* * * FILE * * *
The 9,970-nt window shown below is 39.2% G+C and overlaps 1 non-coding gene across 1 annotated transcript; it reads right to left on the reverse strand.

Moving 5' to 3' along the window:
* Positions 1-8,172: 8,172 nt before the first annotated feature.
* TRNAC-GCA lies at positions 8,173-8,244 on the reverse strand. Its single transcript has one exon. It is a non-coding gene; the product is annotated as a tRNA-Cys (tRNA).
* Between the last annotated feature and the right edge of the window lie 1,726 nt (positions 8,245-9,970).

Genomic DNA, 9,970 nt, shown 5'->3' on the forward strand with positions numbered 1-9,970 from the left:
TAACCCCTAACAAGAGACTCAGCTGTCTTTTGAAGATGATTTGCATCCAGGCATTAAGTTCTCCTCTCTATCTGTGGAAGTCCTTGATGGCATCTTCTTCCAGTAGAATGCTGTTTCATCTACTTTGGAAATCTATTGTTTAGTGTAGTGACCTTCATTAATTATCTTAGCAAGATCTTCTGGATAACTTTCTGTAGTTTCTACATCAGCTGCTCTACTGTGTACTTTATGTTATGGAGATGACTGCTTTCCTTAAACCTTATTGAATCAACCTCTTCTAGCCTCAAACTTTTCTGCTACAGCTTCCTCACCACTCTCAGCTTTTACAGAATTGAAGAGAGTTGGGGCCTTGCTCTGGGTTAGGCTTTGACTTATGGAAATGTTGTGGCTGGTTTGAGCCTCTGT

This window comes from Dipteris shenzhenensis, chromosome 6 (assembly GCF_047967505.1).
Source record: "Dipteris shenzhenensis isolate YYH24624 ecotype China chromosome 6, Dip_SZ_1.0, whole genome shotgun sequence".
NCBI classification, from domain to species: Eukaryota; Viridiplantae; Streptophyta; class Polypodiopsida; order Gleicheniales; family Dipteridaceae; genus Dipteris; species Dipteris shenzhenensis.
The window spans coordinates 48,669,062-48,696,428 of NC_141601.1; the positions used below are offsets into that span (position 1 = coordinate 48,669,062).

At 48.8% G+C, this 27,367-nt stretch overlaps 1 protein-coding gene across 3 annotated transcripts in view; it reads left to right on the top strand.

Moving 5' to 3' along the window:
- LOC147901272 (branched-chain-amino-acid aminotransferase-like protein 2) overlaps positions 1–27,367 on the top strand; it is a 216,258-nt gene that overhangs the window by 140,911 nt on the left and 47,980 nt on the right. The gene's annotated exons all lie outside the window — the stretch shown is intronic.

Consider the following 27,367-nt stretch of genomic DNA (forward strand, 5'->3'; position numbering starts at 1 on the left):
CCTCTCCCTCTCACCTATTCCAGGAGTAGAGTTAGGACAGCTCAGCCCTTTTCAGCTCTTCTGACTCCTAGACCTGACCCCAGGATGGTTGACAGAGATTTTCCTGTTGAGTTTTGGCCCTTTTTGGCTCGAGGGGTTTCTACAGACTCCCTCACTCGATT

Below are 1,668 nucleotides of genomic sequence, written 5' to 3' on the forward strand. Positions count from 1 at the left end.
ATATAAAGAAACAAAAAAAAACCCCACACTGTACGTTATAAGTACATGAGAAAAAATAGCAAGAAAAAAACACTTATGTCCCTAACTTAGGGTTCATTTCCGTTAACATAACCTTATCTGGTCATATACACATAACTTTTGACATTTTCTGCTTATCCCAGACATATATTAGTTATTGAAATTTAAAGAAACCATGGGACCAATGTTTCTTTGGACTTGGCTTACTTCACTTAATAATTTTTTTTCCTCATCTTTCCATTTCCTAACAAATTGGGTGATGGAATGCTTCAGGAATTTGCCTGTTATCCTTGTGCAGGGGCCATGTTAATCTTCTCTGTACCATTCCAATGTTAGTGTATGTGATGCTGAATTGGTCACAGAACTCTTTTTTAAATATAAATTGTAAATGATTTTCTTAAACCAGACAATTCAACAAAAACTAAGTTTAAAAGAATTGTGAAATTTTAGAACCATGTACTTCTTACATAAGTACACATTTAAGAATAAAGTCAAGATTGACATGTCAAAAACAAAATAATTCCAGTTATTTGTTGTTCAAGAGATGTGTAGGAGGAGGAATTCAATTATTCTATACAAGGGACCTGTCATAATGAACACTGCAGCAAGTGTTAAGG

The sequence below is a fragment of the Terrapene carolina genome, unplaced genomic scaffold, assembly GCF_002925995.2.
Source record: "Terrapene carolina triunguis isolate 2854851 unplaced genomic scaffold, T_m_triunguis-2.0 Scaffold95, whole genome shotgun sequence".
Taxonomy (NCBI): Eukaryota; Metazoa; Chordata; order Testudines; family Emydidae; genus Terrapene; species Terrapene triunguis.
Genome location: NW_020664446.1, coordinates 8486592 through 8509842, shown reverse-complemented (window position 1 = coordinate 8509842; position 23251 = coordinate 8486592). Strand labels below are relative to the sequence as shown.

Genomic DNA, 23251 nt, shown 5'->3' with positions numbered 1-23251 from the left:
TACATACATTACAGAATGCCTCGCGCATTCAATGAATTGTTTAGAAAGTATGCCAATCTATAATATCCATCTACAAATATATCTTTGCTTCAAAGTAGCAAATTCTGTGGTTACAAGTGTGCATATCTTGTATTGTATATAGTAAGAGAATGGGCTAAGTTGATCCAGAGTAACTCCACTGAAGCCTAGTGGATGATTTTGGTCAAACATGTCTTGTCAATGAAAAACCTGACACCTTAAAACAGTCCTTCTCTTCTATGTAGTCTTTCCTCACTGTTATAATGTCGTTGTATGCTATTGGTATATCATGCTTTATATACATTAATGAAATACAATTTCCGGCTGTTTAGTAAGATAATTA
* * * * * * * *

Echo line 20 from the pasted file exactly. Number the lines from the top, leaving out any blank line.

Source record: "Terrapene carolina triunguis isolate 2854851 unplaced genomic scaffold, T_m_triunguis-2.0 Scaffold95, whole genome shotgun sequence".